When I started IC Magazine nearly ten years ago, I was setting out on what I thought to be a crucial journey. Back then, before the days of facebook and twitter, there really weren’t any websites around where you could learn about the struggles of Indigenous Peoples in Brazil, Canada, Tanzania, Australia and 70 or so other countries. If you wanted a full picture of what was happening to the world’s Indigenous Peoples, you had to spend your days digging through the near-endless digital archive that is the internet.
I spent more than a year digging through that archive, until finally took matters into my own hands by routing all the essential news to one location in the hopes of making it easier for everyone to see what was happening at any given time in any given country.
Around four years later, I started reporting the news instead of just curating it. As a high school dropout with learning disabilities I knew it was going to be a challenge, but I refused to let any personal deficits get in the way of this important work. And so, in addition to my continued daily research, I started writing–and then, I started writing more–until finally I was pushing out as many as four articles a day. By 2011, though, I could no longer keep up with everything. The Indigenous Peoples movement had simply grown too much. I needed to find more people to work with.
I’m glad I decided to open the doors, so-to-speak, because it brought in a number of people who were, like me, dedicated to informing the international community about the rights, needs, interests, hopes, and perspectives of the world’s bedrock Nations.
We’ve done so much good work over the years, providing a continuous stream of stories that few others were willing to write about, including:
IC also blew the lid off of the Harper government’s legislative assimilation plan, which notably contributed to the uprising of the Idle No More Movement. We also provided extensive coverage of CERA’s preparations to “end tribal sovereignty” in the United States, something which has, to this day, been covered by just two other publications. In addition, we’ve provided a great deal of critical analysis on the policies and practices of the United Nations, the World Bank, the RPSO and various other institutions. We’ve also examined psychological warfare tactics as applied against indigenous peoples, as well as communications strategies and models of engagement required to counter it.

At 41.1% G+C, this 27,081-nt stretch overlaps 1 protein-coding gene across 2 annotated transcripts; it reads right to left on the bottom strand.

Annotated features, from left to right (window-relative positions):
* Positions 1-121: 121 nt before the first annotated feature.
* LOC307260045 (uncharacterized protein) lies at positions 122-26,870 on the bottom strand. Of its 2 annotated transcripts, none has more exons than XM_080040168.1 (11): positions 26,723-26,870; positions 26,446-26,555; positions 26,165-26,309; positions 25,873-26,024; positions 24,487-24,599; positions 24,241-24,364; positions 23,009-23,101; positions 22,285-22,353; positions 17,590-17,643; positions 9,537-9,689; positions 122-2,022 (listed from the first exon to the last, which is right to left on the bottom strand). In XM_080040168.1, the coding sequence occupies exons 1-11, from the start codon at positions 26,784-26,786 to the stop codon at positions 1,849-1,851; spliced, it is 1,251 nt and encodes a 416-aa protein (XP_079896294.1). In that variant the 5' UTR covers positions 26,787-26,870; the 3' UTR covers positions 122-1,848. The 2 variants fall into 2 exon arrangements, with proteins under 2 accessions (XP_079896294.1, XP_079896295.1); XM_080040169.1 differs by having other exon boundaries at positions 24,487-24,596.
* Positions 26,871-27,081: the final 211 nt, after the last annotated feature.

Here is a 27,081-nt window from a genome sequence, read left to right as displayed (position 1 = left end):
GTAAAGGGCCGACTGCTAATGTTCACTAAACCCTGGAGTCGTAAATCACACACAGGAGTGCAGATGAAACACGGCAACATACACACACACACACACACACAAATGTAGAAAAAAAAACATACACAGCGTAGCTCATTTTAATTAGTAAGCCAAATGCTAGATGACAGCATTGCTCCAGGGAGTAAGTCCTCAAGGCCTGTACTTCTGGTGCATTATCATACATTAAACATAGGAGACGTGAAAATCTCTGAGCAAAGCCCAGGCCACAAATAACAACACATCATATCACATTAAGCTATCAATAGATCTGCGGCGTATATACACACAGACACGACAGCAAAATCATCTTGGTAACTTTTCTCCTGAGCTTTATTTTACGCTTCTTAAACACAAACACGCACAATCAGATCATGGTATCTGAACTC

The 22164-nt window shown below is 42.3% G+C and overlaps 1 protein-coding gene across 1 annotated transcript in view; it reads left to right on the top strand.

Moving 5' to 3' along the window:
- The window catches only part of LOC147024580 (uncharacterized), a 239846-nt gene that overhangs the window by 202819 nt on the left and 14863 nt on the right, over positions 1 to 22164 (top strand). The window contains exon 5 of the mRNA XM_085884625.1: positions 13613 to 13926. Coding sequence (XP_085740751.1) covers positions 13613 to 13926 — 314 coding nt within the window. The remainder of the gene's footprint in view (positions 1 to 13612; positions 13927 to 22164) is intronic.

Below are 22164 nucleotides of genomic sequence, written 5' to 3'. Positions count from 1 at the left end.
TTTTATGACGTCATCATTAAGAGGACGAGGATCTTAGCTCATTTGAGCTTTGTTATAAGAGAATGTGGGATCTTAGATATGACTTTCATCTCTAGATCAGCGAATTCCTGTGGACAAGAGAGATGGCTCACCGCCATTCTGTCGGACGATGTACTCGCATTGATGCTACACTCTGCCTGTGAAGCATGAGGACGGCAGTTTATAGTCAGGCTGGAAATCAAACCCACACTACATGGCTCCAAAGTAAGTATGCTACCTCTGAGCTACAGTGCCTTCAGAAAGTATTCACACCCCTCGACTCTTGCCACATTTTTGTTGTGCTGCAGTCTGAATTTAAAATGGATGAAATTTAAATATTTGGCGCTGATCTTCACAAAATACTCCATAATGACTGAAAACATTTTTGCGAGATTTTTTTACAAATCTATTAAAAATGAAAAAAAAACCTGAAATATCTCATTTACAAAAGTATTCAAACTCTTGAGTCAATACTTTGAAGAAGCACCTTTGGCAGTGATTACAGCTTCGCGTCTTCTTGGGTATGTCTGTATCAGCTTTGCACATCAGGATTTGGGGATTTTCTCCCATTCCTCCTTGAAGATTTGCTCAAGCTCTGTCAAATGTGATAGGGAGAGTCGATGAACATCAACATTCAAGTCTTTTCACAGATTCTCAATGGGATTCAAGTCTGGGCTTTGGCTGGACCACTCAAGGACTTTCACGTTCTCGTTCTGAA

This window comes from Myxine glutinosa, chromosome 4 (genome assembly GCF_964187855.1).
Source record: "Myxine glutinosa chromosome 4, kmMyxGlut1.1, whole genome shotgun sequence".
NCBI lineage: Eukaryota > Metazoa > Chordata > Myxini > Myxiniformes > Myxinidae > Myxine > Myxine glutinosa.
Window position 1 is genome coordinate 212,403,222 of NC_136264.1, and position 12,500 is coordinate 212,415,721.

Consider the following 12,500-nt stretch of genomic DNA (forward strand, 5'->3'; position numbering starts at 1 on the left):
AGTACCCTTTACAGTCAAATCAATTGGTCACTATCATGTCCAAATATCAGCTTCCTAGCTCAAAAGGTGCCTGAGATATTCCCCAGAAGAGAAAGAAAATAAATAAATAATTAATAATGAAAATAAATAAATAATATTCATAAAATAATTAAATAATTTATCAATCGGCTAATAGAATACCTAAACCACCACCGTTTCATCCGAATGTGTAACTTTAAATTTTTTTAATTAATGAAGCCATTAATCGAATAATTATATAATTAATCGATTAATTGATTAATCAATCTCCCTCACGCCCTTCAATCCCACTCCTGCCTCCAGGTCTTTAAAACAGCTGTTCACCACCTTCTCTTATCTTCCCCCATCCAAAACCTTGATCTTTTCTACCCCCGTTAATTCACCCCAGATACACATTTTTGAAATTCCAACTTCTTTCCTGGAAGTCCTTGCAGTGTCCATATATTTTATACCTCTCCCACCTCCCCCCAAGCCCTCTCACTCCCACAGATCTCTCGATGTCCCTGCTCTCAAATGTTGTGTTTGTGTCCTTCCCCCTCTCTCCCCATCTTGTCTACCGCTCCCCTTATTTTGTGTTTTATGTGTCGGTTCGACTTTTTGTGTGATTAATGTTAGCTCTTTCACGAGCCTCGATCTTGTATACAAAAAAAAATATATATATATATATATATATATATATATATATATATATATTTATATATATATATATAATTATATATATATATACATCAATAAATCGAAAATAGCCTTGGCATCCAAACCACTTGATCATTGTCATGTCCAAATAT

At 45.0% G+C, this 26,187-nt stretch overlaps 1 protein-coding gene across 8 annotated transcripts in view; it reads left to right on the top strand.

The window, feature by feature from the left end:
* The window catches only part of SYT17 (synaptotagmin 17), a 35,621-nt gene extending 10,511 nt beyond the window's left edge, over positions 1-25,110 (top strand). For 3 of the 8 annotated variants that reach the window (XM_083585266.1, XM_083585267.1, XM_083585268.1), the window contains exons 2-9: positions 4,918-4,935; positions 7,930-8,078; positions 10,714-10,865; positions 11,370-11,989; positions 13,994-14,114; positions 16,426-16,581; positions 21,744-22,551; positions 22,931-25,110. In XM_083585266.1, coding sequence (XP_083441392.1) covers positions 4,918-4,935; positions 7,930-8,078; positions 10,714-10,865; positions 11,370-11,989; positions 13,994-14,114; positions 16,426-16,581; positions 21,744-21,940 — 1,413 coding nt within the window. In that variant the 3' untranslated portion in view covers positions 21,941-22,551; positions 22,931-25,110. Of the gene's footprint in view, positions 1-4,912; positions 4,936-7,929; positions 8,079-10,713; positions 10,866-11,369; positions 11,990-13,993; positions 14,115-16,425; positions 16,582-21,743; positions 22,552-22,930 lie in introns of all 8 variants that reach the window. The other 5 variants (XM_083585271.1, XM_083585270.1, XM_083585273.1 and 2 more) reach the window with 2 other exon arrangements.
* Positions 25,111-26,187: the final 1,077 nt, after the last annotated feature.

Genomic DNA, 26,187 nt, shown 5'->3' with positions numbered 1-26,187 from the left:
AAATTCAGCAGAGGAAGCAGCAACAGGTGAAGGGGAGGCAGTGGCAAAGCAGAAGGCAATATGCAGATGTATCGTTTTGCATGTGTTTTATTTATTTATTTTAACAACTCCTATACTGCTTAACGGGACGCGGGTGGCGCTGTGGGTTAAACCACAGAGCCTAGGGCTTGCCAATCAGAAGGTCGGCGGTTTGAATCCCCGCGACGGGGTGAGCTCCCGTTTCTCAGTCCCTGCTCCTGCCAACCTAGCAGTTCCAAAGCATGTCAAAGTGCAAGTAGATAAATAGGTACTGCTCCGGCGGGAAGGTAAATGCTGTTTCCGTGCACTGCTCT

Needless to say, IC has exceeded all my hopes and expectations. Unfortunately, right now, the future of IC is nowhere near as bright as its past.
As a grassroots publication run by volunteers, we’ve always relied on the financial support of our readers. However, these days, the cost of running IC has increased almost as much as its audience, forcing us to continuously scramble for just enough funds to keep things going, even going so far as to borrow money from friends.
For the past ten weeks, we’ve been trying to raise funds through indiegogo so that we can register IC as a non-profit organization and give us a little financial security to get us through to the summer. Sadly, our first fundraiser fell short at about 48 percent of its goal. The second fundraiser, which ends in less than three days, is similarly sitting at the 47 percent mark.
If I could take care of the bills on my own, I would absolutely do it; but as things are, I cannot. And we don’t have any foundations to come to our rescue. The future of IC is literally in your hands.
And so I ask for your support one final time, for the sake of IC and all the work we have left to do:
Please help us reach our goal so we can get back to what we do best: http://www.indiegogo.com/projects/long-live-ic-magazine-part-ii/
Indigenous Peoples are putting their bodies on the line and it's our responsibility to make sure you know why. That takes time, expertise and resources - and we're up against a constant tide of misinformation and distorted coverage. By supporting IC you're empowering the kind of journalism we need, at the moment we need it most.